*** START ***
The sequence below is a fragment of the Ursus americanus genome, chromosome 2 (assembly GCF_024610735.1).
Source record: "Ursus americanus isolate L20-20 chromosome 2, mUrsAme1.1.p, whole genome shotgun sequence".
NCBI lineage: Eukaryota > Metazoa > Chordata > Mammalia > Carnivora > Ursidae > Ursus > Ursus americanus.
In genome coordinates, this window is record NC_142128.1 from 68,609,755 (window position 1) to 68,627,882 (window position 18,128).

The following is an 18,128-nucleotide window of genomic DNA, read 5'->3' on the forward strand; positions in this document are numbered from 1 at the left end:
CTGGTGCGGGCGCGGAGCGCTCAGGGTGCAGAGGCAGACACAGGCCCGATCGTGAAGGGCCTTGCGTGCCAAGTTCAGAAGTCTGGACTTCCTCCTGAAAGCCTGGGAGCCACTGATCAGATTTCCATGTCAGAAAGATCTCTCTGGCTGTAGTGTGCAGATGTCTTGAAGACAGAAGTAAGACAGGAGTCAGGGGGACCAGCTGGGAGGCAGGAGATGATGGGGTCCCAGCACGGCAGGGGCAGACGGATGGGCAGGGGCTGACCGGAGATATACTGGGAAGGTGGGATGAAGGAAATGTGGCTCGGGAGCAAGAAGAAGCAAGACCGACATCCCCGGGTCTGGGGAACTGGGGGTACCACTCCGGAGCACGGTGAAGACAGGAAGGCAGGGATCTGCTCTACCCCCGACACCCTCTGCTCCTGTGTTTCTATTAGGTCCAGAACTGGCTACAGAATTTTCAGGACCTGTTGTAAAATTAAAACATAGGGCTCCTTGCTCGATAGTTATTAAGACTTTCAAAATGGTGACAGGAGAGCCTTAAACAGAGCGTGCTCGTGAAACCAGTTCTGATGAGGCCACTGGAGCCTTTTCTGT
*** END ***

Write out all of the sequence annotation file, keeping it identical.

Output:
The sequence below is a fragment of the Ursus americanus genome, chromosome 2 (assembly GCF_024610735.1).
Source record: "Ursus americanus isolate L20-20 chromosome 2, mUrsAme1.1.p, whole genome shotgun sequence".
NCBI lineage: Eukaryota > Metazoa > Chordata > Mammalia > Carnivora > Ursidae > Ursus > Ursus americanus.
In genome coordinates, this window is record NC_142128.1 from 68,609,755 (window position 1) to 68,627,882 (window position 18,128).

The following is an 18,128-nucleotide window of genomic DNA, read 5'->3' on the forward strand; positions in this document are numbered from 1 at the left end:
CTGGTGCGGGCGCGGAGCGCTCAGGGTGCAGAGGCAGACACAGGCCCGATCGTGAAGGGCCTTGCGTGCCAAGTTCAGAAGTCTGGACTTCCTCCTGAAAGCCTGGGAGCCACTGATCAGATTTCCATGTCAGAAAGATCTCTCTGGCTGTAGTGTGCAGATGTCTTGAAGACAGAAGTAAGACAGGAGTCAGGGGGACCAGCTGGGAGGCAGGAGATGATGGGGTCCCAGCACGGCAGGGGCAGACGGATGGGCAGGGGCTGACCGGAGATATACTGGGAAGGTGGGATGAAGGAAATGTGGCTCGGGAGCAAGAAGAAGCAAGACCGACATCCCCGGGTCTGGGGAACTGGGGGTACCACTCCGGAGCACGGTGAAGACAGGAAGGCAGGGATCTGCTCTACCCCCGACACCCTCTGCTCCTGTGTTTCTATTAGGTCCAGAACTGGCTACAGAATTTTCAGGACCTGTTGTAAAATTAAAACATAGGGCTCCTTGCTCGATAGTTATTAAGACTTTCAAAATGGTGACAGGAGAGCCTTAAACAGAGCGTGCTCGTGAAACCAGTTCTGATGAGGCCACTGGAGCCTTTTCTGT